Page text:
A common disease-associated frameshift variation at codon 41/42 (-TTCT) compounded with Hb Vancleave was detected in our index patient. The four-nucleotide deletion between codons 41 and 42 of the HBB gene results in a stop codon at codon 59, which subsequently terminates translation and reduces the rate of beta-globin chain synthesis. The genetic alteration of codon 41/42 (-TTCT) has been reported in many populations, including Chinese, Malaysian, Singaporean, Taiwanese, Thai, Punjabi, Pakistani, Japanese, Korean, English, and Indonesian populations14. Particularly in Malaysia, the codon 41/42 (-TTCT) variation is commonly found in Malaysian Chinese and Malays but has never been reported in Malaysian Indians12. We noted that the patient’s mother was originally from Uttar Pradesh, India, which has a high prevalence of beta-thalassemia with codon 41/42 (-TTCT) being one of the most common beta-thalassemia alleles15. Hence, based on the family history of the index patient, we postulate that codon 41/42 (-TTCT) and Hb Vancleave could have been inherited from the maternal and paternal sides, respectively. In addition, although both the Hb Vancleave and codon 41/42 (-TTCT) alleles were functionally altered, the Hb value was still high, likely due to physiological compensation from smoking and vaping habits.

Differential diagnosis of high oxygen affinity may be laborious and complex due to its plethora of clinical presentations and its unknown prevalence in the population5,16. Particularly in Malaysia, where hemoglobin disorders are highly prevalent, patients with erythrocytosis should be prioritized for hemoglobin anomaly investigations via direct DNA sequencing. This is an important step to ensure that clinical management is successful and that effective investigations can be performed for patients with erythrocytosis5,17. Previous studies have also shown that coinheritance of high-affinity hemoglobin with delta-beta thalassemia or beta-thalassemia leads to marked polycythemia; otherwise, patients are clinically healthy, but the risk of thrombosis increases later in life4. In addition, Percy and colleagues recommended that if the P50 value is not available, HPLC and Sanger sequencing can be used as alternative methods for the differential diagnosis of high-affinity hemoglobin. Erythrocytosis with concomitant iron deficiency can normalize hemoglobin levels and therefore make it difficult to detect high-affinity hemoglobin by performing only routine laboratory tests18. Some of the silent variants may be overlooked in the presumptive diagnosis. Hence, when encountering these atypical cases, molecular DNA analysis is recommended17,19. In summary, this is the first reported case of Hb Vancleave, a rare variant worldwide, in Malaysia. The present study highlights the importance of hemoglobin disorder awareness and the advantage of DNA analysis for patients with erythrocytosis, which can be challenging due to the clinical and genetic heterogeneity of thalassemia syndrome in Malaysia.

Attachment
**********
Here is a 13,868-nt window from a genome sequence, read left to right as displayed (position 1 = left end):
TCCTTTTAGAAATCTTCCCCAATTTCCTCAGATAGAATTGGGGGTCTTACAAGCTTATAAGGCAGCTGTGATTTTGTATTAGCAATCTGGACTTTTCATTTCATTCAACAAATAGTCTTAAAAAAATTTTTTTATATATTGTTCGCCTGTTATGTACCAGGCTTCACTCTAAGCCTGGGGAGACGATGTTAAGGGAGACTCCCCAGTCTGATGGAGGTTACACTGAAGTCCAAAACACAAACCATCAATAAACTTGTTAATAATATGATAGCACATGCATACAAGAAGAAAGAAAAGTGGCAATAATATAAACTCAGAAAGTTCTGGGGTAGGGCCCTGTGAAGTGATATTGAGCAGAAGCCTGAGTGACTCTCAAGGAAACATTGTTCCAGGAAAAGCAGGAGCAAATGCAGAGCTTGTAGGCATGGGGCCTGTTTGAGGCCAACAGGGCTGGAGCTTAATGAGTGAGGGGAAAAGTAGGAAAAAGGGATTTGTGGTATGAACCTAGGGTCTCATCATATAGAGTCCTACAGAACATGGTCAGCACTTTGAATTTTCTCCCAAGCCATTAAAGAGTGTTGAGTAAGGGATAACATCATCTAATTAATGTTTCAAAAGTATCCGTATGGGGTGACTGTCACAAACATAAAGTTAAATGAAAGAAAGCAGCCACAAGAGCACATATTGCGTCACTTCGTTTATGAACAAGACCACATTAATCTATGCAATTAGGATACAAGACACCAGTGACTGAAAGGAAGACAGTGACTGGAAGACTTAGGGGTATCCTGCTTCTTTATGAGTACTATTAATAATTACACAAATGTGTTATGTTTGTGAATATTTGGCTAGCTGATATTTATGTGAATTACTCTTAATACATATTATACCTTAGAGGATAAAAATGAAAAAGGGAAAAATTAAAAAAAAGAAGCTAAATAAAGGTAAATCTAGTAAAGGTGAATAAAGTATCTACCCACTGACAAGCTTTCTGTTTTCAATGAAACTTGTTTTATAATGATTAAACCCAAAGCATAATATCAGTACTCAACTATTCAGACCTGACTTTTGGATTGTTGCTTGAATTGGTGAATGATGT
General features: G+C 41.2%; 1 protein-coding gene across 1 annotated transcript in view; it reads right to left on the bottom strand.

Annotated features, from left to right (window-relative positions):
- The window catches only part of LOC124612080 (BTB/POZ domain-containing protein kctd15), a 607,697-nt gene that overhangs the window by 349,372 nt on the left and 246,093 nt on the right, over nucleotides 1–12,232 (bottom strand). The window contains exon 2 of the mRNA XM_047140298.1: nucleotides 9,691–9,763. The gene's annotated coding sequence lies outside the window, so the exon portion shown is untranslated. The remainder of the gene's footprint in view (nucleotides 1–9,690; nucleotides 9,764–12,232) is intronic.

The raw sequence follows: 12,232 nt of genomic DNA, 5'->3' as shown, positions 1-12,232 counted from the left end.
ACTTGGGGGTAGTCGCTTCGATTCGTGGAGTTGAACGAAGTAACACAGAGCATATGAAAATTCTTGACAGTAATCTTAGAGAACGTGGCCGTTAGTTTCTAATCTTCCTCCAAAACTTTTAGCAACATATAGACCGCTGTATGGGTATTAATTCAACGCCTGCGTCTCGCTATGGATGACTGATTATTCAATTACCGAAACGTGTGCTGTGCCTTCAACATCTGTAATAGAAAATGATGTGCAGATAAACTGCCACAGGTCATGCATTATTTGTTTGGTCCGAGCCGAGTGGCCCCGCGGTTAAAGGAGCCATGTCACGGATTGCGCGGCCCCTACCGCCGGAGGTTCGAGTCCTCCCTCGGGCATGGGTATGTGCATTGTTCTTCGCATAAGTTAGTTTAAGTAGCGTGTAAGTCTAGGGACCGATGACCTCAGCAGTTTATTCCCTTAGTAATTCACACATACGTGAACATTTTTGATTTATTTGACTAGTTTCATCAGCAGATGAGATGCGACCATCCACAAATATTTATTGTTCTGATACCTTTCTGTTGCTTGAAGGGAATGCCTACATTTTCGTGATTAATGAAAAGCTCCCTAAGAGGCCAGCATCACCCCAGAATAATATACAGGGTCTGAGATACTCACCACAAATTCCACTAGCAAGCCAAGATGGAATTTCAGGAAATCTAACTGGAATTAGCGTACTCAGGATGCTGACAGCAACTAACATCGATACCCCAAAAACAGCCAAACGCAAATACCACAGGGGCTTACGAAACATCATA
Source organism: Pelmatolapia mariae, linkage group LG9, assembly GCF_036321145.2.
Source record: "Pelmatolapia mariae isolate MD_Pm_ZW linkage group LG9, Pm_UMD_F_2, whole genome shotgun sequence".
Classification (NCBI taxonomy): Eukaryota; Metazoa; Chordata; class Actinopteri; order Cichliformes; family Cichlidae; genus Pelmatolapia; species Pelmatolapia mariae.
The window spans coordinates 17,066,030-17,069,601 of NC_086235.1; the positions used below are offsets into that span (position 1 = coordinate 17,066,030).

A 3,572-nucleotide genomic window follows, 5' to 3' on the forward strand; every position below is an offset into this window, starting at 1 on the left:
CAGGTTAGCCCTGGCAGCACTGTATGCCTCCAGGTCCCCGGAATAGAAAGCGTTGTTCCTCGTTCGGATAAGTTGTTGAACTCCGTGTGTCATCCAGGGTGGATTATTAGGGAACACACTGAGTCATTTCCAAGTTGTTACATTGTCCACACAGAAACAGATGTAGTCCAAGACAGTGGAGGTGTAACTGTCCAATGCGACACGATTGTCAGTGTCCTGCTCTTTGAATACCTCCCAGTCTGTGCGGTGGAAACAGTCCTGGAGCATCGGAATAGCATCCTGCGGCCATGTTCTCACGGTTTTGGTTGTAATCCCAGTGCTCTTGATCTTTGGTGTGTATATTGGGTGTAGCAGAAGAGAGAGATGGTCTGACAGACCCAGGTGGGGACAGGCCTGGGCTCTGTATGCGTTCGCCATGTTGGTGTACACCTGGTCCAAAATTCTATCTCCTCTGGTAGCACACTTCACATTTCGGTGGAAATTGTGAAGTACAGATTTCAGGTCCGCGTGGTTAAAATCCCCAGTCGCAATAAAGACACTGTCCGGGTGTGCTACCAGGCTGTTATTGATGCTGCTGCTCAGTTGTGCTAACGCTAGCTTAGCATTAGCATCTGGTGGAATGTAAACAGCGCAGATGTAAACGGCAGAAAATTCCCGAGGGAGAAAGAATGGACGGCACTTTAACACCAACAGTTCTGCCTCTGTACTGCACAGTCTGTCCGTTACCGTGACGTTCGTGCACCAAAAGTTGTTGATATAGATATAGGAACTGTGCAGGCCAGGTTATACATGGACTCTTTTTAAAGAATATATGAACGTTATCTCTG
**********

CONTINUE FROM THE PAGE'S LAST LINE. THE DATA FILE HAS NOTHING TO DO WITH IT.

HGV Database

The relevant data from this Data Report are hosted at the Human Genome Variation Database at https://doi.org/10.6084/m9.figshare.hgv.3391. https://doi.org/10.6084/m9.figshare.hgv.3394.